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2287. Wipe it Down: Analyzing the Effect of COVID-19 on Reading Room Cleanliness
Authors * Denotes Presenting Author
  1. Sean Wagner *; University of North Carolina Hospitals
  2. Katrina McGinty; University of North Carolina Hospitals
  3. Ellie Lee; University of North Carolina Hospitals
Objective:
To assess the effect of the COVID pandemic on reading room cleanliness by analyzing cleaning behaviors of the radiology workstations in a tertiary academic institution.

Materials and Methods:
A prospective study was performed on workstations by radiologists at an academic teaching hospital from 2017-2020. A baseline evaluation was performed on frequently used workstations throughout reading rooms to serve as a representative sample. Five separate sites on each workstation (phone receiver, phone keypad, mouse, microphone, and keyboard) were marked with photo luminescent material before the start of the workday and without the radiologists’ knowledge. At the end of the workday, each utilized workstation was evaluated with an ultraviolet black light to determine whether the workstations showed evidence of cleaning by their user. Monitoring of workstation cleanliness in reading rooms in the radiology department was performed after initiatives including installing cleaning supplies, hand-sanitizing stations, instructional placards, and providing educational lectures. As a result of the interventions, cleaning supplies and hand-sanitizing stations were routinely stocked and present in the reading rooms. Workstations were assessed over time, both pre- and post-COVID-19.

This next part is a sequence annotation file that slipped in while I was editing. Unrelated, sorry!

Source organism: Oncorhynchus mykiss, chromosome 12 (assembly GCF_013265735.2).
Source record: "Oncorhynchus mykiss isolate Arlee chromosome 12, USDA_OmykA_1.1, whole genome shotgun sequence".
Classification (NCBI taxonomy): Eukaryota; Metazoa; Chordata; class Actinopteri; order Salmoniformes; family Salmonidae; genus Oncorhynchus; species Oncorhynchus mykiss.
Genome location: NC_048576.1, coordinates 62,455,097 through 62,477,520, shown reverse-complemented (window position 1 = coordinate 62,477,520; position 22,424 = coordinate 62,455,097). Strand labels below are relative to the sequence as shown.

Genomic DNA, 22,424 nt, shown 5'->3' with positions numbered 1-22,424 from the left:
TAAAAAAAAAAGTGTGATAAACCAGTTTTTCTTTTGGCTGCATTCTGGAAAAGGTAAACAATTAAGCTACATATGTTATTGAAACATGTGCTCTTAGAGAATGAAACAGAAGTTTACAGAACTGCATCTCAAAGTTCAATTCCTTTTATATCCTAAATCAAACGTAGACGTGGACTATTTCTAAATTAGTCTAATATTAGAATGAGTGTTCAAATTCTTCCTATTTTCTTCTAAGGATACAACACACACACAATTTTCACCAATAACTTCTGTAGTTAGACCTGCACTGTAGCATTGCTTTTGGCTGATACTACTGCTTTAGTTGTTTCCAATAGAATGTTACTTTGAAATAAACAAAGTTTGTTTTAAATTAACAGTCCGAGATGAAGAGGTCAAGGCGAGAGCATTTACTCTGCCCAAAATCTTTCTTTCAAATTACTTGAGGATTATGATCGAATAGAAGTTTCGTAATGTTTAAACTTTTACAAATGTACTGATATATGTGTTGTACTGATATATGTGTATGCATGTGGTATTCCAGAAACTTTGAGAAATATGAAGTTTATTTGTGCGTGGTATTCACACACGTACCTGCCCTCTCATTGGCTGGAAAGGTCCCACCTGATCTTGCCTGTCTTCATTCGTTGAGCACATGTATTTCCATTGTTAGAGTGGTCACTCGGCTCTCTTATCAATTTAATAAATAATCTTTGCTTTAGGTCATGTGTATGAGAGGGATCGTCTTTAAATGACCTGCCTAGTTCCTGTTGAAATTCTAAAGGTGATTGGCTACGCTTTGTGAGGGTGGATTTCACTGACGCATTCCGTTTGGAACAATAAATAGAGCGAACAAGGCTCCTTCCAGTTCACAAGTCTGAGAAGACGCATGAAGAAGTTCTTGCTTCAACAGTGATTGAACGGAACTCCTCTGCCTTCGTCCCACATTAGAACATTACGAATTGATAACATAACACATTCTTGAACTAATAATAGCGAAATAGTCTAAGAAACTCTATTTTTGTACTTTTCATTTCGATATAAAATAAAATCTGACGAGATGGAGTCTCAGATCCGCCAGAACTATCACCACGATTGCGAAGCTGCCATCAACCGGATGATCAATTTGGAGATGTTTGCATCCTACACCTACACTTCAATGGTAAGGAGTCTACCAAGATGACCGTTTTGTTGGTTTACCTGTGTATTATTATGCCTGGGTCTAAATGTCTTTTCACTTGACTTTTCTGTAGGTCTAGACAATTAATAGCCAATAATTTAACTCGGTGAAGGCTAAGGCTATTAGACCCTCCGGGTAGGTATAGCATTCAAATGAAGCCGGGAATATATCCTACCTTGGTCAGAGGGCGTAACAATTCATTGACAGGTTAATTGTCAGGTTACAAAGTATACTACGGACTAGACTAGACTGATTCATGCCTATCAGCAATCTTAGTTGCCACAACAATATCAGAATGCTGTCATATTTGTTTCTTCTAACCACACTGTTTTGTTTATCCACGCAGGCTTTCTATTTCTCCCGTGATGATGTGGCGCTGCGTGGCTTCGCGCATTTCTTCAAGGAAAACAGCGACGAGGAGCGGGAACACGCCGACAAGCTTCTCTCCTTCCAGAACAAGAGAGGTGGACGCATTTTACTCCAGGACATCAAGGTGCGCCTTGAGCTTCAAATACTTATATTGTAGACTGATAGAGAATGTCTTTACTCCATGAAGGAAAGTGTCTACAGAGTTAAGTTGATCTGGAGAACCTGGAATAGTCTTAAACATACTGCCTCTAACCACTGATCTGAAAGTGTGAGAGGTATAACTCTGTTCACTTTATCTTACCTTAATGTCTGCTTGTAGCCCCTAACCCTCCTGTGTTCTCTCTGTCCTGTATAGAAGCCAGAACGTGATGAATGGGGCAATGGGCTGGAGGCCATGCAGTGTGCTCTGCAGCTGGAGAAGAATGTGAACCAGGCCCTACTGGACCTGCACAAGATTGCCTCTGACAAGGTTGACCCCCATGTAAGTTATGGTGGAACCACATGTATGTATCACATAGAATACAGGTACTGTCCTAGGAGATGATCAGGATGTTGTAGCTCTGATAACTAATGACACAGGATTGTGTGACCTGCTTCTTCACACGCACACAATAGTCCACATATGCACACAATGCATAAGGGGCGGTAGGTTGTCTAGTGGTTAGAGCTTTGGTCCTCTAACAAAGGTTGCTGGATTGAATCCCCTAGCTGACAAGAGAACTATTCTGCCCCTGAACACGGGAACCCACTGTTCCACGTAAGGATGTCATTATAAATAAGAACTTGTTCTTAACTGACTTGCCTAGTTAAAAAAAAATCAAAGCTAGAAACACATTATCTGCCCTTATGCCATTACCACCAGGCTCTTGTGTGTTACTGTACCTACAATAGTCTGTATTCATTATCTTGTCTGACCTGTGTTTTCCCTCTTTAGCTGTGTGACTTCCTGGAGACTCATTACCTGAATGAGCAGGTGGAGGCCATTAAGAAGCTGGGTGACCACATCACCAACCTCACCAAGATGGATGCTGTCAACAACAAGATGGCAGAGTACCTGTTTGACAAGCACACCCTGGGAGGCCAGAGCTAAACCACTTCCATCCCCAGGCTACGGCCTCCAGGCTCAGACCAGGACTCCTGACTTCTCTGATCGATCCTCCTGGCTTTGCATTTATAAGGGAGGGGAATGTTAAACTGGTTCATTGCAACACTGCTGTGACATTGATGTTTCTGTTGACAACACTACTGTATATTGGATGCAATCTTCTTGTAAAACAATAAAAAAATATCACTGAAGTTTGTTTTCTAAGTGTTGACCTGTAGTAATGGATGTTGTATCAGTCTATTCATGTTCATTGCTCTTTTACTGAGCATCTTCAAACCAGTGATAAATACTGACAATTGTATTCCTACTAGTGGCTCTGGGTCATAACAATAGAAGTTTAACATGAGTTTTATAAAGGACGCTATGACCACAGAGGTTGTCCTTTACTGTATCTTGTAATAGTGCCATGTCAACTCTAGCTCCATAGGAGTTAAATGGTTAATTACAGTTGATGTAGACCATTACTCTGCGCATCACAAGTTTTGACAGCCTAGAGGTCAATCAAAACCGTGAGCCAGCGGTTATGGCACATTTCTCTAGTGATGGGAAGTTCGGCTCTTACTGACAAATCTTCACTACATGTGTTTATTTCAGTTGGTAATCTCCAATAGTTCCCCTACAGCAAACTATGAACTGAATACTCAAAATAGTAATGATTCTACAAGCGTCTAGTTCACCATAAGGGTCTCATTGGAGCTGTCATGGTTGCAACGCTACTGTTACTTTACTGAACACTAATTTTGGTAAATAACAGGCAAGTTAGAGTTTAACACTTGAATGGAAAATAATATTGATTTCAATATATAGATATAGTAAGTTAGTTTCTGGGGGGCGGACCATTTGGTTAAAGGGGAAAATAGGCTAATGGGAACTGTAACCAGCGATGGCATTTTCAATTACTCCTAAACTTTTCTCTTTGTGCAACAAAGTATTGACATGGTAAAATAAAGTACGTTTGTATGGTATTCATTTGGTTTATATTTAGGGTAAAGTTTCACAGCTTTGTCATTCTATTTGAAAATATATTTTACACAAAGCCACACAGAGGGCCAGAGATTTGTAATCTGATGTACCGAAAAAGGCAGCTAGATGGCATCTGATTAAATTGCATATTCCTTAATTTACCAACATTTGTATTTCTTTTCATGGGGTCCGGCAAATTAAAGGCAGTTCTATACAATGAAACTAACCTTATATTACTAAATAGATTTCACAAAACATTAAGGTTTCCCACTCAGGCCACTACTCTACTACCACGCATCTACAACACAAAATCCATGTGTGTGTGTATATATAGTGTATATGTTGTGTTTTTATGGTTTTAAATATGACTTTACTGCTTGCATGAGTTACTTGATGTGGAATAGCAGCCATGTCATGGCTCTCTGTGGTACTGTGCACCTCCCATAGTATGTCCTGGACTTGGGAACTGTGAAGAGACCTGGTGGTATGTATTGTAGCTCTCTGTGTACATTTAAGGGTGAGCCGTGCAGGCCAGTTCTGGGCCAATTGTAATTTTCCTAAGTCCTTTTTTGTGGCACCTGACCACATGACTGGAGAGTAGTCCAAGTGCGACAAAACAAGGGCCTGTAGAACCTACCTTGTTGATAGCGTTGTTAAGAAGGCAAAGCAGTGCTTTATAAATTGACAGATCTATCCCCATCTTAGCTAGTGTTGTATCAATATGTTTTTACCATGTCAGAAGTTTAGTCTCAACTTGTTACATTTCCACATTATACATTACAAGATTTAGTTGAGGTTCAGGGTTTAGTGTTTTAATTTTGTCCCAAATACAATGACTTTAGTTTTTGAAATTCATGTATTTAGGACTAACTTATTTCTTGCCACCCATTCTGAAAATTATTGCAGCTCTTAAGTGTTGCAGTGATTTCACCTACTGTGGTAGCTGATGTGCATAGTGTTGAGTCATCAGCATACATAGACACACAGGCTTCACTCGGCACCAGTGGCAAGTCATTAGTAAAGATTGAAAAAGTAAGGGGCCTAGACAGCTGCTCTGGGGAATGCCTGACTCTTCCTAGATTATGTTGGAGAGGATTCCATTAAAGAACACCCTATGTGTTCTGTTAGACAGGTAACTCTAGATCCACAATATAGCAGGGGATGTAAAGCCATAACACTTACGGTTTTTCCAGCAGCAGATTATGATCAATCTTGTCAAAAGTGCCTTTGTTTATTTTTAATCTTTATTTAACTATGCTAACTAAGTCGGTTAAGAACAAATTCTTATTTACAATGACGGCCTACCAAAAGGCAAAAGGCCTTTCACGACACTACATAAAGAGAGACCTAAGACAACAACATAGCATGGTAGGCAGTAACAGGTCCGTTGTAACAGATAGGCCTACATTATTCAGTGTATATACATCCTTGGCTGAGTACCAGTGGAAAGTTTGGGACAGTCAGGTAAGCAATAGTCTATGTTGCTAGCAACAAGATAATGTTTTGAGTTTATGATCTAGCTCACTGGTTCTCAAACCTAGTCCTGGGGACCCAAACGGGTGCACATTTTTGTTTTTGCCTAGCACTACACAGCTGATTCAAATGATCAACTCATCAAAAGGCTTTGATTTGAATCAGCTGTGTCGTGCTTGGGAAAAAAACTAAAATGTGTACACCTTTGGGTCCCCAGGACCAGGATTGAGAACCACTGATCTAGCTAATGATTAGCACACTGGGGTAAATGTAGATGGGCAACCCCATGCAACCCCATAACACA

Results:
Initial pre and post intervention workstation data was gathered. Before any attempted intervention, 24 workstations were evaluated, with a total of 3 workstations being cleaned (12.5%). After the installation of sanitizing materials, 23 workstations were evaluated and 4 were cleaned (17.4%). Finally, an educational intervention was performed and workstations were again evaluated at monthly intervals thereafter. Six months post-educational intervention 32 workstations were evaluated and 14 of those had been cleaned (43.8%). In August 2020 during the COVID-19 pandemic, 20 workstations were evaluated and 5 had been cleaned (25%).

Conclusion:
Nosocomial infections continue to be at the forefront of hospital focus as a major contributor to inpatient morbidity and mortality. In the current climate of a global pandemic, this focus and its importance cannot be under-stated. As environmental surfaces continue to play an important role in the transmission of healthcare associated pathogens, we believe an analysis of the radiologist’s primary environment, the workstation, is vital to maintaining the health of ourselves, our colleagues, and our patients. Our assumption that the current global pandemic would lead to an overall increase in reading room cleaning behaviors was disproven. There are several potential factors contributing to this result including amount of time since initial educational intervention as well as actual or perceived lack of accessibility to cleaning supplies in the midst of the global pandemic. Our goal is to continue this initiative with an additional educational intervention and subsequent re-evaluation of cleaning practices to sustainably improve radiologists’ workstation disinfection at our institution and protect staff and patients against healthcare associated infections.